Friday, 14 February 2020

Feb 14 2020

NATURE MONCTON INFORMATION LINE, February 14, 2020 (Friday)

To view the photos mentioned in this edition go to http://nminfoline.blogspot.ca

One click on photos opens them full screen

Please advise editor at nelsonpoirier435@gmail.com if any errors are noted in wording or photo labeling.

For more information on Nature Moncton, check into the website at
www.naturemoncton.com

Edited by: Nelson Poirier nelsonpoirier435@gmail.com
Transcript by: Louise Nichols nicholsl@eastlink.ca
Info Line # 506-384-6397 (384-NEWS)
To respond by e-mail, please address your message to the information line editor nelsonpoirier435@gmail.com.

** Last heads-up on tomorrow’s Nature Moncton feeder tour as described in yesterday’s edition.  Go to www.naturemoncton.com under “Upcoming Events” to get the last word.  A contact number during the day is 866-2752.

** Brian Stone visited Mapleton Park on Thursday, commenting that there’s nothing new, but lots of MALLARD DUCKS [Canard colvert] which Nature Moncton will visit tomorrow on the feeder tour.  Brian got a video of them following him about, but there does not seem to be any evidence of them getting a treat!  They will be much better accommodated tomorrow.  Take a look at the action at the attached video site.


** Daryl Doucet’s feeder yard is on a street that backs on Mapleton Park.  Brian used all of the 83X power on his camera to zoom in on the yard action.  One photo shows one HOUSE FINCH [Roselin familier] that appears to be the lone orange variant visiting Daryl’s.  Have binoculars ready tomorrow to zoom in on Daryl’s backyard which may result in more surprises than the birds!

** It’s Friday, and this week’s Sky-at-a-Glance is included in this edition courtesy of sky guru Curt Nason.  It will be worth getting up a tad early in later week to see the falling moon pose with three planets.

This Week’s Sky at a Glance, 2020 February 15 – February 22
Binoculars are great instruments for observing the brighter star clusters and nebulae in the night sky, and Orion is a great place for binocular treasures. Its most prominent naked eye feature is the angled line of three stars that make Orion’s Belt. This trio will fit easily within almost any binocular view. They are hot giant stars, with the one on the right, Mintaka, being a little dimmer than Alnitak on the left and Alnilam in between. Although they appear to be near each other, at a distance of 2000 light years Alnilam is nearly three times farther than the other two. Between Alnilam and Mintaka binoculars will show an S-shaped asterism, Orion’s S, which peaks above his belt.

Below the belt is a string of a few dimmer stars that makes Orion’s sword, one of which looks fuzzy to the eye. Binoculars reveal this to be the Orion Nebula or M42, a vast cloud of gas and dust where stars are forming. Just above the nebula is an asterism that resembles a person running or perhaps the figure in a WALK sign. Several double or multiple stars can be seen in this general area. Binoculars will also enhance star colours so check out Orion’s two brightest stars, blue-white Rigel and orange Betelgeuse. Defocussing your binoculars slightly will enhance the colours even more. Keep an eye on Betelgeuse over the next couple of months. It has dimmed considerably lately, dropping from the top ten in stellar brightness to about 25th. Will it continue to dim or will it regain its gleam?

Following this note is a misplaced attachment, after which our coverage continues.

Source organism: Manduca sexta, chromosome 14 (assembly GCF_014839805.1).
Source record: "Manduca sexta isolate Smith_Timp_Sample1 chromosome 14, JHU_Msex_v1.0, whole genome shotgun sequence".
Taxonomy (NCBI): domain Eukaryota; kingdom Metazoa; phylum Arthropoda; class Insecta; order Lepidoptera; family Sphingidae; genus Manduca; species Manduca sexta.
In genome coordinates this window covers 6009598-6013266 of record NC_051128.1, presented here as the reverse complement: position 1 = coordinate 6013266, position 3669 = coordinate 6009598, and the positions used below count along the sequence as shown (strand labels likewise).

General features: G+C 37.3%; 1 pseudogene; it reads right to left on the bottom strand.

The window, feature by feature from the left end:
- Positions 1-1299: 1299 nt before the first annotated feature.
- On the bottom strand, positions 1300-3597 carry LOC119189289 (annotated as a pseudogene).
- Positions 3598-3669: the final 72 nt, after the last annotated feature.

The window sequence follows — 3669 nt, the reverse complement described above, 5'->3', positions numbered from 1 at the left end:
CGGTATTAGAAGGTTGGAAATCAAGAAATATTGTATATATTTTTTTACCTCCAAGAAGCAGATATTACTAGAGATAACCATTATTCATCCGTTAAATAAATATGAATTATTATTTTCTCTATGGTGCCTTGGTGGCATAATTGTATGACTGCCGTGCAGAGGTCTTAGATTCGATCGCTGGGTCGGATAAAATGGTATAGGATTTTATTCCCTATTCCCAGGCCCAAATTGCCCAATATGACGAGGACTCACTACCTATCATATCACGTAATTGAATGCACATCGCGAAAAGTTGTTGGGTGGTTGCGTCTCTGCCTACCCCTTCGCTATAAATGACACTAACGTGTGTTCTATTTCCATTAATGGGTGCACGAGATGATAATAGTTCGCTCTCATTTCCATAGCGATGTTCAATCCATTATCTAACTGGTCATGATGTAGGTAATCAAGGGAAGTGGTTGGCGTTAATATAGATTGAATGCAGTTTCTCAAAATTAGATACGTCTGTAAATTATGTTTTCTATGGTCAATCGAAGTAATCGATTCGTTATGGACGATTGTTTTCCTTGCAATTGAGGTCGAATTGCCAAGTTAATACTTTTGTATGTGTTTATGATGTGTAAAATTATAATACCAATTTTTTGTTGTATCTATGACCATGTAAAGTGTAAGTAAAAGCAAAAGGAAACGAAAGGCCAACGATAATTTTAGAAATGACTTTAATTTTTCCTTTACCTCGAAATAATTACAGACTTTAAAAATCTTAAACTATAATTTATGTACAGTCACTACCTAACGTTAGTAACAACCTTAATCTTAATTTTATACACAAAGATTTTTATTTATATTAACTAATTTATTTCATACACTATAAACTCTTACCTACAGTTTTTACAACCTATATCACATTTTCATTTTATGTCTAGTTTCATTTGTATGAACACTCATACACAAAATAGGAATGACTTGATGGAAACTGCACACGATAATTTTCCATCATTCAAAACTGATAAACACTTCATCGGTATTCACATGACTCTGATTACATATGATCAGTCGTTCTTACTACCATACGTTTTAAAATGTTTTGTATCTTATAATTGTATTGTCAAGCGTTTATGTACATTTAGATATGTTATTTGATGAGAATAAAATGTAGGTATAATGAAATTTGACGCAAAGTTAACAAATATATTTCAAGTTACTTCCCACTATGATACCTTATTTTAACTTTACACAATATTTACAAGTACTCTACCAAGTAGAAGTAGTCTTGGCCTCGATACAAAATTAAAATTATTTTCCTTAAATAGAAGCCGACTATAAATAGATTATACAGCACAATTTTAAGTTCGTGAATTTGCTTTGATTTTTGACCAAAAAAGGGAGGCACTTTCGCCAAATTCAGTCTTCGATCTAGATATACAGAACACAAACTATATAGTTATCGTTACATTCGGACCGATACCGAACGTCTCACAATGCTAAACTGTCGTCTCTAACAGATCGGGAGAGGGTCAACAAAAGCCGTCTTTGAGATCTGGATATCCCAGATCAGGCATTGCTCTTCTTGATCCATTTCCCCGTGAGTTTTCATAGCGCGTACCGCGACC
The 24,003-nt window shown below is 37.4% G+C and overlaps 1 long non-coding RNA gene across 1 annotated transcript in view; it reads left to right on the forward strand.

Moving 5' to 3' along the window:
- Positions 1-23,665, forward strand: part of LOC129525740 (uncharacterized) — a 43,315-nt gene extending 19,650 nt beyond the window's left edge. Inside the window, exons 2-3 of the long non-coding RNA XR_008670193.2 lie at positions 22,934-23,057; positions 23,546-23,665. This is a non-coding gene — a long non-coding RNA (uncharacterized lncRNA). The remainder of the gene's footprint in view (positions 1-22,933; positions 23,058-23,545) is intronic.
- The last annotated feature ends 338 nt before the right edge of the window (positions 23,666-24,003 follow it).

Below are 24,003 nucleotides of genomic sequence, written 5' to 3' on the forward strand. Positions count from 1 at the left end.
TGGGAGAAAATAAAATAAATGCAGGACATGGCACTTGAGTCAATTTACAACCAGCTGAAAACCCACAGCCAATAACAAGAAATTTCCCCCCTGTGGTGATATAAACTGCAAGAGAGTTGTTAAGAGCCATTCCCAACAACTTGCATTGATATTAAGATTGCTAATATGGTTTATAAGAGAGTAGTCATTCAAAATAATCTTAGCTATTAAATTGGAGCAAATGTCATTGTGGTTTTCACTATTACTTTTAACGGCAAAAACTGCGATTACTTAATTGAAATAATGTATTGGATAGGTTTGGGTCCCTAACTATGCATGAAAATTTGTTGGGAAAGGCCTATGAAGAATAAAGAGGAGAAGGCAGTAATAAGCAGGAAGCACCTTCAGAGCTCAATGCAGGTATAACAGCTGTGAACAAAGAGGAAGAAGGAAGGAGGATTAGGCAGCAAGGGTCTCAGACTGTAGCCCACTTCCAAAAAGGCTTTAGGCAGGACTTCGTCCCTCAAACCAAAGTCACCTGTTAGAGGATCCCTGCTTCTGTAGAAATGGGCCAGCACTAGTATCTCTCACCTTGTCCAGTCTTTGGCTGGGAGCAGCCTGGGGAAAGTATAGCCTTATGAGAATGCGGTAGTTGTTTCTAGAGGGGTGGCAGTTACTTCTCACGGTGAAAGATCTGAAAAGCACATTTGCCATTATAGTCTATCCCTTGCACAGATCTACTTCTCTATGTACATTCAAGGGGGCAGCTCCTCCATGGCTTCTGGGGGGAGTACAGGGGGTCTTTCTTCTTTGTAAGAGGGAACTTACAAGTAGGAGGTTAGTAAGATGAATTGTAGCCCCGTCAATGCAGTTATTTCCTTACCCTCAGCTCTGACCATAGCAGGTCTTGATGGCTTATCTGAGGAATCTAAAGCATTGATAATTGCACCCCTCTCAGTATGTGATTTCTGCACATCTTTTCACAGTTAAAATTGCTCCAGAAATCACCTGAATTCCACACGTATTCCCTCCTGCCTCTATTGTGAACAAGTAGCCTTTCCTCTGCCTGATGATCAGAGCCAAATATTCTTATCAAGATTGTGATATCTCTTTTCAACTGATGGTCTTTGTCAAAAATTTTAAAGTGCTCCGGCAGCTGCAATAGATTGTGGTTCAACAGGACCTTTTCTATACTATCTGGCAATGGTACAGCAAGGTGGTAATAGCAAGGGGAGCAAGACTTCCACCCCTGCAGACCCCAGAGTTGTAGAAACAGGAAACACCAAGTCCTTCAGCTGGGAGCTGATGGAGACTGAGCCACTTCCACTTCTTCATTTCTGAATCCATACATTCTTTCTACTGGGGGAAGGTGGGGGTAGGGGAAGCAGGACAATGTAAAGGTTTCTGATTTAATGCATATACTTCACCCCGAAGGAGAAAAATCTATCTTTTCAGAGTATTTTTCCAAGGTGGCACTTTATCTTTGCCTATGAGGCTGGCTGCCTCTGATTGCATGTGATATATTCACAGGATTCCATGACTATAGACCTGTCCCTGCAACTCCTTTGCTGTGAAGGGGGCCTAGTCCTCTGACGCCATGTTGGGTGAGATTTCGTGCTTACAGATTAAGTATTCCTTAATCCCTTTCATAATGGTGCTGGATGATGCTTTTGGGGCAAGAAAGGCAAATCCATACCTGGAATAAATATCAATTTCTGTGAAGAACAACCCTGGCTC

This Week in the Solar System    

Saturday’s sunrise in Moncton is at 7:22 am and sunset will occur at 5:44 pm, giving 10 hours, 22 minutes of daylight (7:26 am and 5:51 pm in Saint John).  Next Saturday the Sun will rise at 7:11 am and set at 5:54 pm, giving 10 hours, 43 minutes of daylight (7:15 am and 6:01 pm in Saint John).

The Moon is at third quarter this Saturday and poses with three morning planets this week. On Tuesday, telescope users might catch it occulting, or passing in front of, Mars just before 9 am. It is then near Jupiter on Wednesday and Saturn Thursday. Mercury begins a ten-day evening plunge toward the Sun this weekend, while Venus continues to catch the eye moving in the opposite direction. If you are far from urban light pollution on a clear evening, look for the ghostly pyramid of zodiacal light along the western ecliptic starting an hour after sunset.

The provincial astronomy club, RASC NB, meets in the UNB Fredericton Forestry-Earth Sciences building this Saturday at 1 pm. On Monday, at the Brundage Point River Centre in Grand Bay-Westfield, there will be an astronomy presentation at 6 pm followed by public observing.

Questions? Contact Curt Nason at nasonc@nbnet.nb.ca.


nelsonpoirier435@gmail.com
Nelson Poirier,
Nature Moncton


FEEDER YARD (DARYL DOUCET). FEB. 13, 2020,. BRIAN STONE

FEEDER YARD (DARYL DOUCET). FEB. 13, 2020,. BRIAN STONE

FEEDER YARD (DARYL DOUCET). FEB. 13, 2020,. BRIAN STONE

FEEDER YARD (DARYL DOUCET). FEB. 13, 2020,. BRIAN STONE

Orions Belt 2020